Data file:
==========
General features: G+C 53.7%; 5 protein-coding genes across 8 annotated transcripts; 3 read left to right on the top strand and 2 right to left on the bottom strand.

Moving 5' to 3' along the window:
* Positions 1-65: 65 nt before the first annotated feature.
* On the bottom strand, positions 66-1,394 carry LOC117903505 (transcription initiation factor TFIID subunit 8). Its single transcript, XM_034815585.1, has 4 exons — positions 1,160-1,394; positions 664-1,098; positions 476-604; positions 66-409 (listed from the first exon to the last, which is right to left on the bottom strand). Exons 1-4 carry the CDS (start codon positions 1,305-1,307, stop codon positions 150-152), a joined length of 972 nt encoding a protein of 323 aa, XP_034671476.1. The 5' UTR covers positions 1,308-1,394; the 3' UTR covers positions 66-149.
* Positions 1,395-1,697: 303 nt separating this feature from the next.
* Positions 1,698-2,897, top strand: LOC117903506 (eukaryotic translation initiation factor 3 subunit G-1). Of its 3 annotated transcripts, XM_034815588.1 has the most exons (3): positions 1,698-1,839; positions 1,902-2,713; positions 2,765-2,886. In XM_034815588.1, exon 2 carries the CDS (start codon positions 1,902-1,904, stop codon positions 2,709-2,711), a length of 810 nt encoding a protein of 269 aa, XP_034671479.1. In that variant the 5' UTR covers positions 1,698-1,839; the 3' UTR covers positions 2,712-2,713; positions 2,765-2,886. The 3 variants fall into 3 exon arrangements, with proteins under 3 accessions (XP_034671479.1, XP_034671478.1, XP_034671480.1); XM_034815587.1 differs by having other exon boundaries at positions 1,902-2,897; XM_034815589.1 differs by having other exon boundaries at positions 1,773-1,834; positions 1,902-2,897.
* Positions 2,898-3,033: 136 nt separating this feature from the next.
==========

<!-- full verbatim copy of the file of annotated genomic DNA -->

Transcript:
General features: G+C 53.7%; 5 protein-coding genes across 8 annotated transcripts; 3 read left to right on the top strand and 2 right to left on the bottom strand.

Moving 5' to 3' along the window:
* Positions 1-65: 65 nt before the first annotated feature.
* On the bottom strand, positions 66-1,394 carry LOC117903505 (transcription initiation factor TFIID subunit 8). Its single transcript, XM_034815585.1, has 4 exons — positions 1,160-1,394; positions 664-1,098; positions 476-604; positions 66-409 (listed from the first exon to the last, which is right to left on the bottom strand). Exons 1-4 carry the CDS (start codon positions 1,305-1,307, stop codon positions 150-152), a joined length of 972 nt encoding a protein of 323 aa, XP_034671476.1. The 5' UTR covers positions 1,308-1,394; the 3' UTR covers positions 66-149.
* Positions 1,395-1,697: 303 nt separating this feature from the next.
* Positions 1,698-2,897, top strand: LOC117903506 (eukaryotic translation initiation factor 3 subunit G-1). Of its 3 annotated transcripts, XM_034815588.1 has the most exons (3): positions 1,698-1,839; positions 1,902-2,713; positions 2,765-2,886. In XM_034815588.1, exon 2 carries the CDS (start codon positions 1,902-1,904, stop codon positions 2,709-2,711), a length of 810 nt encoding a protein of 269 aa, XP_034671479.1. In that variant the 5' UTR covers positions 1,698-1,839; the 3' UTR covers positions 2,712-2,713; positions 2,765-2,886. The 3 variants fall into 3 exon arrangements, with proteins under 3 accessions (XP_034671479.1, XP_034671478.1, XP_034671480.1); XM_034815587.1 differs by having other exon boundaries at positions 1,902-2,897; XM_034815589.1 differs by having other exon boundaries at positions 1,773-1,834; positions 1,902-2,897.
* Positions 2,898-3,033: 136 nt separating this feature from the next.